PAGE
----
The gentleman's club which leads to poor reporting
Peter Preston writes an excellent article in today's Observer questioning how the MPs' expenses scandal could have gone on for so long under the noses of the lobby correspondents which newspapers pay to cover Parliament full-time.
Disclosure: the Leicester Mercury has a lobby correspondent. We share him with Northcliffe's other Midlands titles (including Nottingham and Derby). He is based full-time in the Houses of Parliament, but works under the direction of the local Editors, including me.
Preston asks: 'Didn't anyone, updating his flipping contacts list, ask why Hazel Blears was always on the move? Why the chancellor's home telephone number kept changing? How Hon Members on £64,000 a year could afford to clear their moats, build duck islands or tackle dry rot 100 miles from Luton?'
Further down he says: 'They're expert, self-regulated members of one gentlemen's club, monitoring another one. They need to cultivate sources, buy drinks and keep onside to keep the chat coming. They are part of the institution, in a way.'
And then: 'But editors back at their desks are surely entitled to ask themselves a few questions now. Does the lobby - its briefings, its access, its exclusivities - still deliver the goods I need? If everything else is changing, can the snug set-up that missed the story be left untouched? '
He has a point. And I intend to ask the questions.
But it is a difficult situation and one that journalists come across all the time - striking the balance between having a relationship that allows mutual trust and access to 'exclusive' stories with the need to be detached enough to ask the difficult question or report the fact that will obviously upset and anger your 'contact'.
The lobby is not the only place where this issue exists.
Take football reporting. The Mercury's long-serving football writer Bill Anderson has just retired. When we reported this in the paper - and online - readers reacted by wishing Bill luck in his retirement, but rather harshly (in my opinion) criticising him for his closeness to the club. Even Bill recognised that supporters often felt he had been at a different game from them. But Bill probably spent more time with the club than he spent in the office of the Mercury and, inevitably, if you spend that much time with people, you build a relationship, even friendship. It is never easy to be very critical of friends and it is even more difficult to be critical in public. What is the alternative? The football writer relies on contact with players, the manager and the club and knows that it will take little to upset that relationship, leaving him out in the cold with nobody to talk to. It's easy for the Sun to parachute somebody into Leicester, be as critical as they like about the club, and then disappear back to London without having to care about the fact that they might want to ask about team news or transfers the next day. Many of our readers have a seemingly insatiable appetite for news about Leicester City and our football writer is expected to find stories every day. Yes, every day. Even in the summer when all the players and the manager are away on holiday. How easy is that if you don't have their mobile phone numbers?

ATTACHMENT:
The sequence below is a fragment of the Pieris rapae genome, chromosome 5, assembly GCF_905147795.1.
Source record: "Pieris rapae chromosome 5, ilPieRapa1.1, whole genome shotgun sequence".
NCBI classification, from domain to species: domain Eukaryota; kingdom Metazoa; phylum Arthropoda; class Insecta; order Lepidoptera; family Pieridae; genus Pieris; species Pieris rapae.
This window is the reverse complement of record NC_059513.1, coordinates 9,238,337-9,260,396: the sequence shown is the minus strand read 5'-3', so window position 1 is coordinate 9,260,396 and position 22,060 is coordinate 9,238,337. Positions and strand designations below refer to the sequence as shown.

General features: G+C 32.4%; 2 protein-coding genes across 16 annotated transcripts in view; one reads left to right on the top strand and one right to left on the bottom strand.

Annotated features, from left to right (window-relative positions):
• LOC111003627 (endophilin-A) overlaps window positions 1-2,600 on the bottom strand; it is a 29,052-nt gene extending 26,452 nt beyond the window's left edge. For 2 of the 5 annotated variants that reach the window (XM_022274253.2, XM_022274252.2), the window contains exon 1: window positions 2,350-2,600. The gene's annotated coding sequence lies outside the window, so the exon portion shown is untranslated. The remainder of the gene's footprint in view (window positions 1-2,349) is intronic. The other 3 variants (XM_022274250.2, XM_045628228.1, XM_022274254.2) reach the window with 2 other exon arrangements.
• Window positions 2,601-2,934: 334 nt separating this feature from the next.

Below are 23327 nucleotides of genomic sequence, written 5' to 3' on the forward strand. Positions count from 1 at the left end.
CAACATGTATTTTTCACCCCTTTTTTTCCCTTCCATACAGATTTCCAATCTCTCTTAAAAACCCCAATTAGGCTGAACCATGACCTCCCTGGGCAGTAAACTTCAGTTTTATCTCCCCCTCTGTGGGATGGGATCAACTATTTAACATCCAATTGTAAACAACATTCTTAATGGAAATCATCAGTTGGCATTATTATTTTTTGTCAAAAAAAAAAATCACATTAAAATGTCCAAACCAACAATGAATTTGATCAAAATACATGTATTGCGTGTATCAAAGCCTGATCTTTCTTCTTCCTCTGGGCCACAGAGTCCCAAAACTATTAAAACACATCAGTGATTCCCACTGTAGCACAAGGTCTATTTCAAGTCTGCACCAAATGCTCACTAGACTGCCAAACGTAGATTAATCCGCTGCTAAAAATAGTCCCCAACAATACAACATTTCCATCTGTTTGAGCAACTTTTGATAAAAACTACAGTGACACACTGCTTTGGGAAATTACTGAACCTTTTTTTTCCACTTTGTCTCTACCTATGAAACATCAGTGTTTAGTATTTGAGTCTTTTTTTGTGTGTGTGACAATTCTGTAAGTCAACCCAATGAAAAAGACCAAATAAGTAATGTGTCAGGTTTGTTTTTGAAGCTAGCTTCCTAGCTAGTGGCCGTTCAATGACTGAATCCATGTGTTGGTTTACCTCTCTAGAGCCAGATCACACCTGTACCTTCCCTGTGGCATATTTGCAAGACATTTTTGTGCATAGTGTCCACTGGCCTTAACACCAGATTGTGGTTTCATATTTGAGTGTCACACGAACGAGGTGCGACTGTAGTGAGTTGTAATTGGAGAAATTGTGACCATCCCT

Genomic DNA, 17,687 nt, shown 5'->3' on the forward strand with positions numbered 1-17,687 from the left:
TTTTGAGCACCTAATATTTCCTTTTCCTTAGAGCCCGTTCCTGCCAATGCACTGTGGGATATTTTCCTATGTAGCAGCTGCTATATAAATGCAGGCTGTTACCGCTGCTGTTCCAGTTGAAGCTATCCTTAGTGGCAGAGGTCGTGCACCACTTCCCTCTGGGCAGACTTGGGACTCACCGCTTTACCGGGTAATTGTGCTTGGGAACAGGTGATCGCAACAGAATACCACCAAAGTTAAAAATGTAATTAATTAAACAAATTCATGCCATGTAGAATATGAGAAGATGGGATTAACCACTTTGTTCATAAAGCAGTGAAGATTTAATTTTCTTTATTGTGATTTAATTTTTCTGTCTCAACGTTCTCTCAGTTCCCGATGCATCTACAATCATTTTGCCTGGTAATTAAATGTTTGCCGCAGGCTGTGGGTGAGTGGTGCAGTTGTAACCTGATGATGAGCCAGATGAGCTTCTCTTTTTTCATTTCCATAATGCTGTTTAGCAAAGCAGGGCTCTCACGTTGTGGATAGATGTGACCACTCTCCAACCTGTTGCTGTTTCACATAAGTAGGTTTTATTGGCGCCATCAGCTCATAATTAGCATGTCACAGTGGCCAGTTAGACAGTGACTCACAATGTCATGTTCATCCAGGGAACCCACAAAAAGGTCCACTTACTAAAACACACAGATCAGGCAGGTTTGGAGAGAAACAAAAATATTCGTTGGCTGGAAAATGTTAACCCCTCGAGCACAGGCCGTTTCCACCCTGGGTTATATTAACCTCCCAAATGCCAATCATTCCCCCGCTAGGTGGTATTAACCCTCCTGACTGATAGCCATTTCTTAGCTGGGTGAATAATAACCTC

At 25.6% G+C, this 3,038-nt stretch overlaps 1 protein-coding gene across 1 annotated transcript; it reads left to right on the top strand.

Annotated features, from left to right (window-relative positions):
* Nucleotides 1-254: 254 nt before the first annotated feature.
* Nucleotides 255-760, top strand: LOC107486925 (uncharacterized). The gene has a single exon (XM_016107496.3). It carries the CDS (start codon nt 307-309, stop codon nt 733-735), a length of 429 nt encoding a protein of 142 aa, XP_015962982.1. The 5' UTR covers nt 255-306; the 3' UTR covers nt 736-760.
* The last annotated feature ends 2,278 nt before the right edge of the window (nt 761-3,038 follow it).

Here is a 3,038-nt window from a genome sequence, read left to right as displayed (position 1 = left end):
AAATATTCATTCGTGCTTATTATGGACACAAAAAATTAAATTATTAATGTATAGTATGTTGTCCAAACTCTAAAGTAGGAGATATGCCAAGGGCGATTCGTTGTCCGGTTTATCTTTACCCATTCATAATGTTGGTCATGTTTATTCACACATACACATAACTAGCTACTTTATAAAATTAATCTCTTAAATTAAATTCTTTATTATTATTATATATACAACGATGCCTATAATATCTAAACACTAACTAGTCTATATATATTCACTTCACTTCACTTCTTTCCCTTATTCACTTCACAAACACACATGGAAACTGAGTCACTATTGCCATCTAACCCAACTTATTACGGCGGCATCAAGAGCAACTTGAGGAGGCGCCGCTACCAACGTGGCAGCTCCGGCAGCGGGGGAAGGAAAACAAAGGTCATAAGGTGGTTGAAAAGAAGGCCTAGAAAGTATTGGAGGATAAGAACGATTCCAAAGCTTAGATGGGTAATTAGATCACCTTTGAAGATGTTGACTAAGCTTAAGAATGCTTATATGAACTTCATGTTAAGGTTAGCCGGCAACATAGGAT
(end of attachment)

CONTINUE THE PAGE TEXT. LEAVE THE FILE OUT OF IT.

Don't get me wrong. I'm not trying to defend this sort of journalism, I'm just explaining why I think it happens.
Personally, I think it is about the relationship you build with your contacts. I think you have to have the discussion with them about 'bad' news and why you will report it. My own experience is that most people understand this and the more you talk about it, the easier it is to get through difficult issues.
In the short time that I have been in Leicester, I've been impressed with the level of partnership in the city, between public and private sector and between both of these and the various faith organisations - it's clearly a big part of what makes the city tick and I wouldn't want to do anything to undermine it. But I've also expressed some concern about what I see as a lack of scrutiny, about how many decisions are made behind closed doors and are not seen by the public until they have been carefully sanitised and wrapped up in neat little packages, with everyone sharing the same point of view. It makes me uneasy.
So, the question posed by Peter Preston needs asking not just about our lobby correspondent, but about all our reporters. And me.